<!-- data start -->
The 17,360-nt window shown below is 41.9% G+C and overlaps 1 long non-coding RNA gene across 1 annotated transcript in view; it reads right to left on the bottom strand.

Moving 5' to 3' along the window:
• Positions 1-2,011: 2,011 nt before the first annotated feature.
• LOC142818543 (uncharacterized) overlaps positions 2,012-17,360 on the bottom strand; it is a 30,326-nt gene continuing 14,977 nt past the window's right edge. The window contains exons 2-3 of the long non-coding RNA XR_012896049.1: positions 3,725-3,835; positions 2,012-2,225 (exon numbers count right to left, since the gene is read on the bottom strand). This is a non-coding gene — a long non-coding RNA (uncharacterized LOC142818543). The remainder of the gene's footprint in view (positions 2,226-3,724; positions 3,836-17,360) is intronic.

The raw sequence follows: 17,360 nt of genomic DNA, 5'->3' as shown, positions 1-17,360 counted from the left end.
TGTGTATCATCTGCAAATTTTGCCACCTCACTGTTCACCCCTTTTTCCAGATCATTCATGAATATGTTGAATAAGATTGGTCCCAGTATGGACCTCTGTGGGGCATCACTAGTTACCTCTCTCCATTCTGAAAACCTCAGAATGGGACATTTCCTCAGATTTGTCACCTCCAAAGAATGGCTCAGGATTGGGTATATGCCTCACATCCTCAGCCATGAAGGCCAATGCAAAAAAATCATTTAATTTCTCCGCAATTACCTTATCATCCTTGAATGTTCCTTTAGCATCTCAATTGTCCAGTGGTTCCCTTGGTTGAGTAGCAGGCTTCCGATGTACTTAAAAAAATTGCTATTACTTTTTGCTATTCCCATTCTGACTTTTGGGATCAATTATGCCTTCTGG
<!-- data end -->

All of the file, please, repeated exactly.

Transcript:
The 17,360-nt window shown below is 41.9% G+C and overlaps 1 long non-coding RNA gene across 1 annotated transcript in view; it reads right to left on the bottom strand.

Moving 5' to 3' along the window:
• Positions 1-2,011: 2,011 nt before the first annotated feature.
• LOC142818543 (uncharacterized) overlaps positions 2,012-17,360 on the bottom strand; it is a 30,326-nt gene continuing 14,977 nt past the window's right edge. The window contains exons 2-3 of the long non-coding RNA XR_012896049.1: positions 3,725-3,835; positions 2,012-2,225 (exon numbers count right to left, since the gene is read on the bottom strand). This is a non-coding gene — a long non-coding RNA (uncharacterized LOC142818543). The remainder of the gene's footprint in view (positions 2,226-3,724; positions 3,836-17,360) is intronic.

The raw sequence follows: 17,360 nt of genomic DNA, 5'->3' as shown, positions 1-17,360 counted from the left end.
TGTGTATCATCTGCAAATTTTGCCACCTCACTGTTCACCCCTTTTTCCAGATCATTCATGAATATGTTGAATAAGATTGGTCCCAGTATGGACCTCTGTGGGGCATCACTAGTTACCTCTCTCCATTCTGAAAACCTCAGAATGGGACATTTCCTCAGATTTGTCACCTCCAAAGAATGGCTCAGGATTGGGTATATGCCTCACATCCTCAGCCATGAAGGCCAATGCAAAAAAATCATTTAATTTCTCCGCAATTACCTTATCATCCTTGAATGTTCCTTTAGCATCTCAATTGTCCAGTGGTTCCCTTGGTTGAGTAGCAGGCTTCCGATGTACTTAAAAAAATTGCTATTACTTTTTGCTATTCCCATTCTGACTTTTGGGATCAATTATGCCTTCTGG